Date of Publication: October 2, 2012
Source: Personal Copy
Ananna of the Tanarau abandons ship when her parents try to marry her off to another pirate clan. But that only prompts the scorned clan to send an assassin after her. When Ananna faces him down one night, armed with magic she doesn't really know how to use, she accidentally activates a curse binding them together.
To break the spell, Ananna and the assassin must complete three impossible tasks--all while grappling with evil wizards, floating islands, haughty manticores, runaway nobility, strange magic...and the growing romantic tension between them.
Review:Pirates and assassins are two of my absolute favourite fictional occupations in books, so it's a wonder I waited so long to read Assassin's Curse. In my experience when a book promises pirates or assassins, you are almost guaranteed a nice action packed read. But when you get both of them jammed into one book it isn't far from a perfect read. Saying this, Assassin's Curse was a great read although not a perfect one, but perfection is not necessary for enjoyment.
The story surrounds Ananna of Tanarau. As the daughter of a pirate Captain, all Ananna knows is the sea and her desire to roam it with her own crew and ship under her own colours. Her dreams come to a stop when she is set up to be married to Tarrin of the Hariri, the son of a pirate clan that spends more of their time on land than the sea. Faced with a life as the wife of a pirate and nothing more, Ananna decides to flee, leaving behind her family, Tarrin and her life of pirating. But no one flees the Hariri's without having to deal with their hired help, the assassins. When Annana accidentally activates a curse, she and Naji, the assassin, are sent on an adventure traveling to the far reaches of their world, on land or ship in search of a cure.
Personally, I really enjoyed the book. I found it to be gripping and interesting. I was looking forward to learning about what happened next. The assassin/pirate match up was another interesting aspect of the story. Through their journeys, Ananna and Naji were placed in environments that was ideal for one but not the other and this allowed us to see a little bit of each of their lives, as they both came from two completely different yet similar backgrounds.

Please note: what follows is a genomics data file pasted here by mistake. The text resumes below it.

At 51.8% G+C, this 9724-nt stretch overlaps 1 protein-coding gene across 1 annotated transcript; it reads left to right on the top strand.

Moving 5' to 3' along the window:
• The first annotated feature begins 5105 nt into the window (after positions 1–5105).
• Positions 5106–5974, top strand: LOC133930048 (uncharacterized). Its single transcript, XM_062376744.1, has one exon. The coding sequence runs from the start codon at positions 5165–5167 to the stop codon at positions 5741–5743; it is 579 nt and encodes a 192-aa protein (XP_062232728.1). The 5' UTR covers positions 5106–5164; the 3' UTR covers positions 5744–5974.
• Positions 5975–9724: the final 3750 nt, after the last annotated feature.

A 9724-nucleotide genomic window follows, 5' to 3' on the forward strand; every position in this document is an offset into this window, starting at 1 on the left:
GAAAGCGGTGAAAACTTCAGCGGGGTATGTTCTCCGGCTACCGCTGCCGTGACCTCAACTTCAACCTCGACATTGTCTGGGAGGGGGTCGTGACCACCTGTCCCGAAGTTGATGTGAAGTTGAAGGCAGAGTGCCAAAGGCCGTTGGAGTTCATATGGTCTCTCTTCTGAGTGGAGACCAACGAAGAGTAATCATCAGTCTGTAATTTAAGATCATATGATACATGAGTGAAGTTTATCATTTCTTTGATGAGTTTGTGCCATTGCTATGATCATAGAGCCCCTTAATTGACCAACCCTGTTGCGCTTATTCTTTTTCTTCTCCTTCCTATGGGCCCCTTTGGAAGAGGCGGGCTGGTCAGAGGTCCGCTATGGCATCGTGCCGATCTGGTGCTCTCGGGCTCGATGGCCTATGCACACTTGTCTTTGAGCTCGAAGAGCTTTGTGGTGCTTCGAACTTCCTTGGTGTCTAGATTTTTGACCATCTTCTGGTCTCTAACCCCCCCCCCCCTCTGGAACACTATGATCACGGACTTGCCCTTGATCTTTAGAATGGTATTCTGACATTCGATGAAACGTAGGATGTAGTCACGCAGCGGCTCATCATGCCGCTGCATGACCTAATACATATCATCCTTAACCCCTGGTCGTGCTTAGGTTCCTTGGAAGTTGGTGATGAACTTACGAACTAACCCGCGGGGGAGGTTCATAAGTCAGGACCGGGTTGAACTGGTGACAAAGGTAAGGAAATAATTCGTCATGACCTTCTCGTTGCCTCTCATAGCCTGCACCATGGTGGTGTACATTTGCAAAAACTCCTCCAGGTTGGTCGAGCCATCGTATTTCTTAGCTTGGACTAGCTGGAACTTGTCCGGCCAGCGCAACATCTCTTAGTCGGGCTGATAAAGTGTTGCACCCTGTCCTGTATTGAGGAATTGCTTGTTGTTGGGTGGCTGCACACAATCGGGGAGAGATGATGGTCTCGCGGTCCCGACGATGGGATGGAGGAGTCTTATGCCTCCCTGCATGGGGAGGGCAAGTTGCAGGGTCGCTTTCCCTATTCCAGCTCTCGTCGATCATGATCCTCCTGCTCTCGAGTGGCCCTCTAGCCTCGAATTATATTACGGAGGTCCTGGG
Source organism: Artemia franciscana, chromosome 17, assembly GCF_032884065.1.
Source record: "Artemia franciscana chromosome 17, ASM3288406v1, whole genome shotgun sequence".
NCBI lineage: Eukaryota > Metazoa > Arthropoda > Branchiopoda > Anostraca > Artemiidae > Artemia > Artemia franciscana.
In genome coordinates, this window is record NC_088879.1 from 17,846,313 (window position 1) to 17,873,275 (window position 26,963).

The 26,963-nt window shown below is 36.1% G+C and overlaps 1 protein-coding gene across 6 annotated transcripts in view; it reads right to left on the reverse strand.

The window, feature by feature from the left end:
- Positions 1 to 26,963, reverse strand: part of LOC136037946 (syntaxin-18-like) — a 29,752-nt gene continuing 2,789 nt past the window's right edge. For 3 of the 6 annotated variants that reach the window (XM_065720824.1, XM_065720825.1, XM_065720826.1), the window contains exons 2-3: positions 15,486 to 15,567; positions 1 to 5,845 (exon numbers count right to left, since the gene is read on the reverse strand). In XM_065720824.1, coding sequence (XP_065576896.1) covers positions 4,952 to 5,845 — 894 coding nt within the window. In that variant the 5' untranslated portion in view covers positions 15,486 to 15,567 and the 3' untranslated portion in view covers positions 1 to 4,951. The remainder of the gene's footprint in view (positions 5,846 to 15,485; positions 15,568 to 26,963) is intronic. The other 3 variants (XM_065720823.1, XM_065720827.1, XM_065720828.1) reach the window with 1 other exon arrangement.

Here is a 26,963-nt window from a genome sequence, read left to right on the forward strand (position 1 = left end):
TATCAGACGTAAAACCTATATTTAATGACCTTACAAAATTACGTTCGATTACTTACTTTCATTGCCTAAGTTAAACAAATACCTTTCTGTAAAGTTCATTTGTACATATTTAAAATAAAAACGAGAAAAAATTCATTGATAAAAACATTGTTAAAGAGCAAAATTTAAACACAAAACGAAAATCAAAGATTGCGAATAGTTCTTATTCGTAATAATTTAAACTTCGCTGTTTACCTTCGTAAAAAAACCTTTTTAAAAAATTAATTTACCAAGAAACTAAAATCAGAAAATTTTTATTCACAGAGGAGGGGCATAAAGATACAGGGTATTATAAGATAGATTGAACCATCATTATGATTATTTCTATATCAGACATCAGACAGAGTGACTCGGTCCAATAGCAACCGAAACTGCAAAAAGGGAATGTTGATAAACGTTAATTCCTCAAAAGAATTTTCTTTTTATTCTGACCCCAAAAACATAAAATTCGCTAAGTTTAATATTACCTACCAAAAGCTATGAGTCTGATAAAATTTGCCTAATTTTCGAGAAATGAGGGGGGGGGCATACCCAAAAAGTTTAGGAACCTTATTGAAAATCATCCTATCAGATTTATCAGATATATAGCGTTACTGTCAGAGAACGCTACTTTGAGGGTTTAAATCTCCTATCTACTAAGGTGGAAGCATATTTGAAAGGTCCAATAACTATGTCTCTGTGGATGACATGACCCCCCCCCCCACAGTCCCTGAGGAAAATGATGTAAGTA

I quite liked Ananna. I found her to be very strong, committed and loyal, despite the little hitch with her running away from her intended. Throughout the story she proved herself as an independent young woman who wasn't afraid to fight for what she wanted out of life. She won some brownie points from me on this, as there is nothing that annoys me more than a damsel in distress, especially in a fantasy/action book.
I also liked the male lead Naji, he was just as dark and brooding as you would expect an assassin to be. Although, at times I felt like his quiet demeanor kept us from learning much about him. Throughout the story he kept a lot of secrets from Ananna which did get annoying, as it was hard to understand him and his actions, sometimes because of the lack of information. Still, I found the bits that we did learn about him fulfilling (for now) and interesting. In the next books, I'll definitely be looking for more character development on his part.
The world Clarke created in these books was so enchanting from the night markets that sold all types of magical ingredients to Mists and the Confederation Pirates. With all these things, there is a need for world building. I think Clarke did a good job introducing them but I'm looking forward to getting more in depth explanations of everything.
Overall, The Assassin's Curse served as a nice blend of action and adventure. It didn't have much or any romance but the plot more than made up for it. I'm looking forward to reading the rest of the series and recommend it to those looking for a nice fantasy read with a lot of action and adventure.